Tuesday, June 06, 2017

June 6, 1944, Sainte-Mère-Église, Normandy, France

It was 73 years ago, on June 6, 1944, my late father, Edward Adelbert Slavin, Sr. was in Sainte-Mère-Église in Nazi-occupied France with the 82nd Airborne Division, 505th Parachute Infantry Division, F Company.   It was the first town in France that was liberated from the Nazis.

Dad was one of 11,000 American paratroopers; he was a non-com with 82nd ABN DIVN, 505th PIR, F Company and landed on a roof by a French farmhouse. The farmer offered him refuge, thinking dad was a pilot who had been shot down. Dad thanked the farmer, but declined, saying "No, I have to go fight" the Nazis. 

The Southern New Jersey Chapter of the 82nd ABN DIVN ASSN is named for my dad, the "CPL EDWARD A. SLAVIN Chapter." 

I sometimes wear dad's "CPL EDWARD A. SLAVIN Chapter" jacket to events, including occasions when our City of St. Augustine is violating human and civil rights. 

In his spirit, we band of brothers and sisters in St. Augustine have repeatedly defeated the forces of oppression more than 63 times since 2005.  

In his spirit, we wear oppressors' scorn as a badge of honor.  In his honor, we fight for freedom daily here in America. And in the words of UN weapons inspector Hans Blix, like any good diplomat, "we won't take no for an answer." (My late friend Stetson Kennedy, who infiltrated and reported upon the KKK in Georgia and Florida, called me a "freedom fighter.")

In the words of the weather prayer written by a Roman Catholic priest for Third Army General George S. Patton, Jr. before the Battle of Bastogne:  "Graciously hearken to us as soldiers who call upon Thee that, armed with Thy power, we may advance from victory to victory, and crush the oppression and wickedness of our enemies and establish Thy justice among men and nations."

From Military History Online:

Sainte-Mère-Église stood in a pivotal location between Cherbourg and Caen whose capture fell to the 82nd Airborne. Unfortunately, sections of two planeloads of parachutists (2nd and 3rd Battalions of the 505th Parachute Infantry) were dropped directly over the village. To make the decent even worse, a farmhouse had caught fire either from tracers or the preceding aerial bombardment and illuminated the entire surrounding sky - making perfects targets out of the descending paratroopers. Many were killed on their way down, at least two were drawn into the fire itself, and many more were killed by the Germans after becoming entangled in trees and roofs. The few who did make it alive to the ground were almost immediately taken prisoner. After the initial excitement, curiously, the Germans went back to bed after the immediate threat subsided.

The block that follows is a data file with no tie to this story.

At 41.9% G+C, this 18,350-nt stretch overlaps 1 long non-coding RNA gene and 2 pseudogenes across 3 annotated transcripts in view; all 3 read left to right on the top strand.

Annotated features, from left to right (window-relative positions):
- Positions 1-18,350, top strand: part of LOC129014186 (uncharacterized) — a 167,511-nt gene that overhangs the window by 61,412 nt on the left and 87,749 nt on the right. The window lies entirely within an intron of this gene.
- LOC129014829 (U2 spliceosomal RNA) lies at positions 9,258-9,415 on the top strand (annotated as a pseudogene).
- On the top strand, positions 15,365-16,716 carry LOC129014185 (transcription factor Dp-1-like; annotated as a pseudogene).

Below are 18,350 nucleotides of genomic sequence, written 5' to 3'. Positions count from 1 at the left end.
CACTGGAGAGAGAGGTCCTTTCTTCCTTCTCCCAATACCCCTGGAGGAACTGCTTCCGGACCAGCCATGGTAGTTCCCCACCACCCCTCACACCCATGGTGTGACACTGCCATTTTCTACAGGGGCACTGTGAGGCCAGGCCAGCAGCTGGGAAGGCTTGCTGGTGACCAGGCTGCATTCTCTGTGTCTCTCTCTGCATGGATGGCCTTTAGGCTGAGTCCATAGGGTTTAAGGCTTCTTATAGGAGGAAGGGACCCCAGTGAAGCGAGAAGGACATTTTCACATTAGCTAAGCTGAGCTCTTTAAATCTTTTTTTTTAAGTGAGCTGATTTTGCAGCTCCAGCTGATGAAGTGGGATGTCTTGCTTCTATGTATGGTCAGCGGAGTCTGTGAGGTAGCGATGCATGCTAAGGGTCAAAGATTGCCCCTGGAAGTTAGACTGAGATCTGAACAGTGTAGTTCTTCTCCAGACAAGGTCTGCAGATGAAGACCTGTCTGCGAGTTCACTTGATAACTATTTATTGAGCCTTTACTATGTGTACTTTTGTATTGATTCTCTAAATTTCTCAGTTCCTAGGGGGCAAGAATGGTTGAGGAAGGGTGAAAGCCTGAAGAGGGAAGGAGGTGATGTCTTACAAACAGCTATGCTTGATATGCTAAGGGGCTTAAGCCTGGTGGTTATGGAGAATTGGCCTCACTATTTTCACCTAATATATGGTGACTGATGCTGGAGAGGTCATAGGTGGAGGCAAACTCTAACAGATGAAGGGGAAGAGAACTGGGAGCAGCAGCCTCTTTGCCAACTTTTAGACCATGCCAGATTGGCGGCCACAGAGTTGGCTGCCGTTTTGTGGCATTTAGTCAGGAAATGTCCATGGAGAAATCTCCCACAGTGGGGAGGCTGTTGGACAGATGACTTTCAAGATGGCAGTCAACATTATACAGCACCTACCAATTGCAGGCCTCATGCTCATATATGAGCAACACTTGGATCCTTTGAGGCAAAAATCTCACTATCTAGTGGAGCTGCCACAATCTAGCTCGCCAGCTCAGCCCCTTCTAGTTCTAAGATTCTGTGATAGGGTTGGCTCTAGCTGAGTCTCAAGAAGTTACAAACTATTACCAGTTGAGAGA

The commander of 3rd Battalion, 505th, Lt. Col. Ed Krause, had landed one mile west of the village and quickly began gathering stray men. Within an hour, he had managed to round up around 180 men and began heading straight into the village. As mentioned above, after all the immediate paratroopers were either killed or captured, and the fire had been put out, the German garrison went back to bed. Krause entered the town unhindered and was shown the German billets by a local Frenchman whom they ran across. 30 Germans were captured and about 10 were killed - while others fled to the nearby woods. By 6 A.M. Krause had secured the village and thus, cut off German communication and the main route between Cherbourg and the rest of the German Army.


Stained glass window in the chapel of Sainte-Mère-Églisedepicting the Virgin Mary and three paratroopers, one of whom is John Steele, my father's friend, who played dead after Nazis shot him in the foot as he hung from an architectural feature (he was played by Red Buttons in the movie, The Longest Day.

June 6, 1944: Sainte-Mère-Église

Wikipedia reports:

The 82nd Airborne's drop, mission "Boston", began at 01:51. It was also a lift of 10 serials organized in three waves, totaling 6,420 paratroopers carried by 369 C-47s. The C-47s carrying the 505th did not experience the difficulties that had plagued the 101st's drops. Pathfinders on DZ O turned on their Eureka beacons as the first 82nd serial crossed the initial point and lighted holophane markers on all three battalion assembly areas. As a result the 505th enjoyed the most accurate of the D-Day drops, half the regiment dropping on or within a mile of its DZ, and 75 per cent within 2 miles (3.2 km).

Another website states: "The paratroopers jumped prior to the actual start of the invasion "H-Hour". Because of the tradition of being the first into the fight, the 505th Regimental motto is "H-MINUS". For their performance in the invasions the 505th was awarded the Presidential unit citation, the unit equivalent of the Medal of Honor awarded to individual soldiers. In the words of author Clay Blair, the paratroopers emerged from Normandy with the reputation of being a pack of jackals; the toughest, most resourceful and bloodthirsty in Europe."

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